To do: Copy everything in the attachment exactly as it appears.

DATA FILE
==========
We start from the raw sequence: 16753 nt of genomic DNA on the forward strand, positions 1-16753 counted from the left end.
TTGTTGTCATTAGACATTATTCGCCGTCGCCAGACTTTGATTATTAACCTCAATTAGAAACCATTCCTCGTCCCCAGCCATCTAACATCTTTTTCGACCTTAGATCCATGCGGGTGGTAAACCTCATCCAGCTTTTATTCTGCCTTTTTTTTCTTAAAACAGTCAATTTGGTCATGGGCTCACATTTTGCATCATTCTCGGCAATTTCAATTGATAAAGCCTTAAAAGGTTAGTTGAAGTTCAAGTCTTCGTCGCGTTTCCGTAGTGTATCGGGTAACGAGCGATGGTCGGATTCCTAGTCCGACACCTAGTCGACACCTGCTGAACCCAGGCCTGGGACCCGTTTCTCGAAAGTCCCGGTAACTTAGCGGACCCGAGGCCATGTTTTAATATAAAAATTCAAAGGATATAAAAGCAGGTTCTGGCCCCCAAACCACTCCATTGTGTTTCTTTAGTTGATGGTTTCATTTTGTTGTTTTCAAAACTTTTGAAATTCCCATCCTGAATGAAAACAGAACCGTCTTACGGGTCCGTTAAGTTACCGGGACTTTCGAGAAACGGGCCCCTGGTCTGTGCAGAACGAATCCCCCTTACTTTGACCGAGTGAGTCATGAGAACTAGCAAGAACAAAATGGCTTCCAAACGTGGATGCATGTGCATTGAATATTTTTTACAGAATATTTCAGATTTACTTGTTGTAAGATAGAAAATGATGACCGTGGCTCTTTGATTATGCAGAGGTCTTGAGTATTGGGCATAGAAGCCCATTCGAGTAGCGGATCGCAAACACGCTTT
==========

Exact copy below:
We start from the raw sequence: 16753 nt of genomic DNA on the forward strand, positions 1-16753 counted from the left end.
TTGTTGTCATTAGACATTATTCGCCGTCGCCAGACTTTGATTATTAACCTCAATTAGAAACCATTCCTCGTCCCCAGCCATCTAACATCTTTTTCGACCTTAGATCCATGCGGGTGGTAAACCTCATCCAGCTTTTATTCTGCCTTTTTTTTCTTAAAACAGTCAATTTGGTCATGGGCTCACATTTTGCATCATTCTCGGCAATTTCAATTGATAAAGCCTTAAAAGGTTAGTTGAAGTTCAAGTCTTCGTCGCGTTTCCGTAGTGTATCGGGTAACGAGCGATGGTCGGATTCCTAGTCCGACACCTAGTCGACACCTGCTGAACCCAGGCCTGGGACCCGTTTCTCGAAAGTCCCGGTAACTTAGCGGACCCGAGGCCATGTTTTAATATAAAAATTCAAAGGATATAAAAGCAGGTTCTGGCCCCCAAACCACTCCATTGTGTTTCTTTAGTTGATGGTTTCATTTTGTTGTTTTCAAAACTTTTGAAATTCCCATCCTGAATGAAAACAGAACCGTCTTACGGGTCCGTTAAGTTACCGGGACTTTCGAGAAACGGGCCCCTGGTCTGTGCAGAACGAATCCCCCTTACTTTGACCGAGTGAGTCATGAGAACTAGCAAGAACAAAATGGCTTCCAAACGTGGATGCATGTGCATTGAATATTTTTTACAGAATATTTCAGATTTACTTGTTGTAAGATAGAAAATGATGACCGTGGCTCTTTGATTATGCAGAGGTCTTGAGTATTGGGCATAGAAGCCCATTCGAGTAGCGGATCGCAAACACGCTTT